But do all these biochemical changes relieve sore, stiff joints? In the largest study of its kind ever conducted, Dr. Berman and his colleagues recruited 570 men and women over 50 who had osteoarthritis of the knee. Some of the study subjects were placed in a group that received 23 acupuncture treatments over the course of a half year or so. For comparison, the researchers gave a control group of study participants a placebo, or phony treatment designed to simulate acupuncture; the investigators used specially designed fake needles that produced the sensation of pinpricks, but didn’t pierce the skin.

The 2004 trial, which was published in the Annals of Internal Medicine, found that after 26 weeks, patients receiving real acupuncture felt significantly less pain and functioned better (as measured by how far they could walk in six minutes) than their counterparts who received fake acupuncture.

The Trouble with Fake Acupuncture

Yet, many other studies comparing real acupuncture to fake or “sham” acupuncture for OA have found needle therapy to be much less effective, points out researcher Eric Manheimer, the lead author of a major 2010 review of the scientific literature on acupuncture and OA and a colleague of Dr. Berman’s at the University of Maryland. However, there are several reasons why trials using sham acupuncture as a placebo may produce disappointing – and misleading – results,  Manheimer explains.

Placebos used in clinical trials are supposed to be inert and have no medicinal value. Yet the fake needles used as placebos in some trials may have stimulated acupuncture points even if they didn’t penetrate the skin. In other trials, investigators have performed sham acupuncture by using real needles, but inserting them randomly – that is, they avoided traditional acupuncture points.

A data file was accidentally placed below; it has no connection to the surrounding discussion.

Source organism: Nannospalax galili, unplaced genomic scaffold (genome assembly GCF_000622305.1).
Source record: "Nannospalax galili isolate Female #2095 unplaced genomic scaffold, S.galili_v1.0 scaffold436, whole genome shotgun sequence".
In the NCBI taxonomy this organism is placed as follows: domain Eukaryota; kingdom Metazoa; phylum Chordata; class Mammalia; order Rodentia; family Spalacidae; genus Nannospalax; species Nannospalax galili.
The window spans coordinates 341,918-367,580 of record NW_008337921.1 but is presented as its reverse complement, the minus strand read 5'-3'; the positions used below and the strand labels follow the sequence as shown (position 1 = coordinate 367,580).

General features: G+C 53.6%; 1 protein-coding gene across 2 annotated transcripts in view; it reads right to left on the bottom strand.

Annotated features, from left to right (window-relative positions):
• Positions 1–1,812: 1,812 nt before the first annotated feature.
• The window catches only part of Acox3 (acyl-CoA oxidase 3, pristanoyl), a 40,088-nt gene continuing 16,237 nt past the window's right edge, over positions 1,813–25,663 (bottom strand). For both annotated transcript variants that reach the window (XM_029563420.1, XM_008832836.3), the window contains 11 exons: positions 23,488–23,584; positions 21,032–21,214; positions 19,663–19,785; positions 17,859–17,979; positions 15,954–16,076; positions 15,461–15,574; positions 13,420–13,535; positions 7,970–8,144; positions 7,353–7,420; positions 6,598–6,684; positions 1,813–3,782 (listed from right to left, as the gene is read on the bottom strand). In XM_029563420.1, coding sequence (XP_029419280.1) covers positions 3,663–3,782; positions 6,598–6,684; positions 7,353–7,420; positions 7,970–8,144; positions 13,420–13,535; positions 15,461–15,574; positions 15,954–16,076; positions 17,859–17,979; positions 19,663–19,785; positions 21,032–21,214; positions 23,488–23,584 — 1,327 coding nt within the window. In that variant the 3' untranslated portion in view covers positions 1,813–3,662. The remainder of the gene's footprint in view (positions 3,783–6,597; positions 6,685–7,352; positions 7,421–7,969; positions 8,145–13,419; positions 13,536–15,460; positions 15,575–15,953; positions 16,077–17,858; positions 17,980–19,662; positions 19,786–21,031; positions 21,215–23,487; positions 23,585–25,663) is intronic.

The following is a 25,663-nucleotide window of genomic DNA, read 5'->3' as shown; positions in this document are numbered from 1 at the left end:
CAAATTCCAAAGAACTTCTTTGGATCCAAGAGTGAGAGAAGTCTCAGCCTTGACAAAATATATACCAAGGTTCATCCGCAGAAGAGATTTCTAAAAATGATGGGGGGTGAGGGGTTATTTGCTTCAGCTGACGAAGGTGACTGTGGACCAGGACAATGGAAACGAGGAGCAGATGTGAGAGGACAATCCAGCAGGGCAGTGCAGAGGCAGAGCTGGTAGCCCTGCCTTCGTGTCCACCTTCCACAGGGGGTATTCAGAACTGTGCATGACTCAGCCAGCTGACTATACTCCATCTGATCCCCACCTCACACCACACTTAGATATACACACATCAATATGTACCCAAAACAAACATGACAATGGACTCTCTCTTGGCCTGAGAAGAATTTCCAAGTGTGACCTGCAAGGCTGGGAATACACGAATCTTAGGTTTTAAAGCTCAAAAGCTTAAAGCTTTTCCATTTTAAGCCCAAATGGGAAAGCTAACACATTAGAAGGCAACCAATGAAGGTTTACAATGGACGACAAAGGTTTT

However, some scientists believe that any piercing of the skin could stimulate the neurochemical changes associated with acupuncture. In these scenarios, says Manheimer, unintended pain relief brought on by sham acupuncture may have distorted the study results, since in some cases the fake treatments behaved too much like real acupuncture.

Meanwhile, much greater benefits for OA have been found in research trials where sham acupuncture isn’t used as a placebo. In these studies, patients undergoing acupuncture have been compared to other patients who received only standard care such as pain relievers and physical therapy. Unlike placebo-controlled studies, in these trials patients in the treatment group knew they were receiving real acupuncture.

Some critics argue that these studies aren’t reliable, since patients who know they’re getting an active treatment may be biased, making them more inclined to report feeling less pain and disability. But Dr. Berman feels that these types of studies reflect how medicine works in the real world. “We’re people, and we have our expectations and beliefs. That can be a big part of the overall effect” of acupuncture or any therapy, he says.